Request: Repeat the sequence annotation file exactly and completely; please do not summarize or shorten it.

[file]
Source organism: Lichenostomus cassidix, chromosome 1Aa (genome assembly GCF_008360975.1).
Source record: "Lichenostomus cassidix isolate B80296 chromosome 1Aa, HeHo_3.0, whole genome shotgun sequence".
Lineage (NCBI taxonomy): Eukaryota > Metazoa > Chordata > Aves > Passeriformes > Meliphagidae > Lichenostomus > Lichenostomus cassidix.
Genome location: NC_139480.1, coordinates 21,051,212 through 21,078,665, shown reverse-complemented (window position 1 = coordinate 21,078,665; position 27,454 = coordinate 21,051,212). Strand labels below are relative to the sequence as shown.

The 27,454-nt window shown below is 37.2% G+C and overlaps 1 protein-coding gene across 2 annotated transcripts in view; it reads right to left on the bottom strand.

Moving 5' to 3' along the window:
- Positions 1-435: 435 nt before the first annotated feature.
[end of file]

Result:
Source organism: Lichenostomus cassidix, chromosome 1Aa (genome assembly GCF_008360975.1).
Source record: "Lichenostomus cassidix isolate B80296 chromosome 1Aa, HeHo_3.0, whole genome shotgun sequence".
Lineage (NCBI taxonomy): Eukaryota > Metazoa > Chordata > Aves > Passeriformes > Meliphagidae > Lichenostomus > Lichenostomus cassidix.
Genome location: NC_139480.1, coordinates 21,051,212 through 21,078,665, shown reverse-complemented (window position 1 = coordinate 21,078,665; position 27,454 = coordinate 21,051,212). Strand labels below are relative to the sequence as shown.

The 27,454-nt window shown below is 37.2% G+C and overlaps 1 protein-coding gene across 2 annotated transcripts in view; it reads right to left on the bottom strand.

Moving 5' to 3' along the window:
- Positions 1-435: 435 nt before the first annotated feature.